How to Help an Alcoholic
When you witness the harm that alcohol addiction causes a family member, you may feel frustrated, sad, and helpless. To help you reach out to someone you love with alcohol addiction, we look at the steps you can take to approach them about their alcohol use and where to find support services in the UK.
What is an Alcoholic?
An alcoholic is someone who has a physical and psychological dependence on alcohol. It is characterised by a desire or a compulsion to drink alcohol despite the negative consequences it causes in their lives (Medical News Today).
While many people engage in social drinking, it is when one begins to rely on the substance and cannot control how much is consumed that it becomes a problem. A person who is addicted to alcohol is unable to quit using on their own and may show the following signs:
- Changes in personality
- An inability to maintain healthy relationships
- Lack of interest in hobbies
- Drinking alone or secretly
- Consuming higher amounts to achieve the same effect
How Do I Approach a Loved One About Their Alcohol Use?
Speaking to someone you care about concerning their alcohol use can be challenging. Reaching out may be met with resistance or denial; however, there are ways to approach a relative or friend when you are compassionate and non-judgmental in the process.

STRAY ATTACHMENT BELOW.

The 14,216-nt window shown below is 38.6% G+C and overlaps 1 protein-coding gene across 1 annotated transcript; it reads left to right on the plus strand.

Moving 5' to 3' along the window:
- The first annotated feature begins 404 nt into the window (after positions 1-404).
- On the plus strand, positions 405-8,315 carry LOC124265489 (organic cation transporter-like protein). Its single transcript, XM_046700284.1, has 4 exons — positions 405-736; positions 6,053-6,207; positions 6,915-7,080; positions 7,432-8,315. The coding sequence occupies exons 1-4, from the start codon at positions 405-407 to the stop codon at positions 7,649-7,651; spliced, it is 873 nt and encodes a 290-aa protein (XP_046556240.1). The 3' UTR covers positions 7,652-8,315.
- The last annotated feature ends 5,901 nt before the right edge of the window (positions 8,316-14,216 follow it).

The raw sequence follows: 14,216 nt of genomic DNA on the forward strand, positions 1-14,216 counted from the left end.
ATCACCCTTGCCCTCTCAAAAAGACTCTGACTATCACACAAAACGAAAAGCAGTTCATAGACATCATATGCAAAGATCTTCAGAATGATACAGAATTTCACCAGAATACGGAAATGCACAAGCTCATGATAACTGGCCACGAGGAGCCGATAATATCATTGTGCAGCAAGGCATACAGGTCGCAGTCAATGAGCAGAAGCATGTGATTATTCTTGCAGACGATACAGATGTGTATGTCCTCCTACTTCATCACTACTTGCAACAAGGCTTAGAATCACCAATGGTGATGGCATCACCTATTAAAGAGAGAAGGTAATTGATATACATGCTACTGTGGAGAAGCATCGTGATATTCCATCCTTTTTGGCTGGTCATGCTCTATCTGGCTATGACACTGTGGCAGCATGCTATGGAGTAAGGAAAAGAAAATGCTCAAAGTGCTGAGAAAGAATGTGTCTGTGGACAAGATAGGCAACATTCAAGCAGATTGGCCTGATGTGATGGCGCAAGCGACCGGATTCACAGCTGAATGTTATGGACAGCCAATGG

Compassion is about understanding and is an important part of successfully reaching out to someone with alcohol addiction. Someone who is in denial about their alcohol misuse and dependence is more likely to listen to you if you approach them from a caring and unconditional position rather than one where they feel attacked and defensive.
2. Fair But Firm Boundaries
Your ability to create fair and firm boundaries is a necessary part of helping a family member or a friend with alcohol dependence. In a situation where someone who is addicted to alcohol has created a destructive environment that is harmful to their children, a firm approach is recommended. An example of establishing boundaries in this circumstance is to explain to the individual why the children should be removed from the environment until they get better. This helps the person recognise the seriousness of their actions while providing hope that they can restore their family if they work on their recovery. Boundaries need to be established in a fair and not a punishing manner.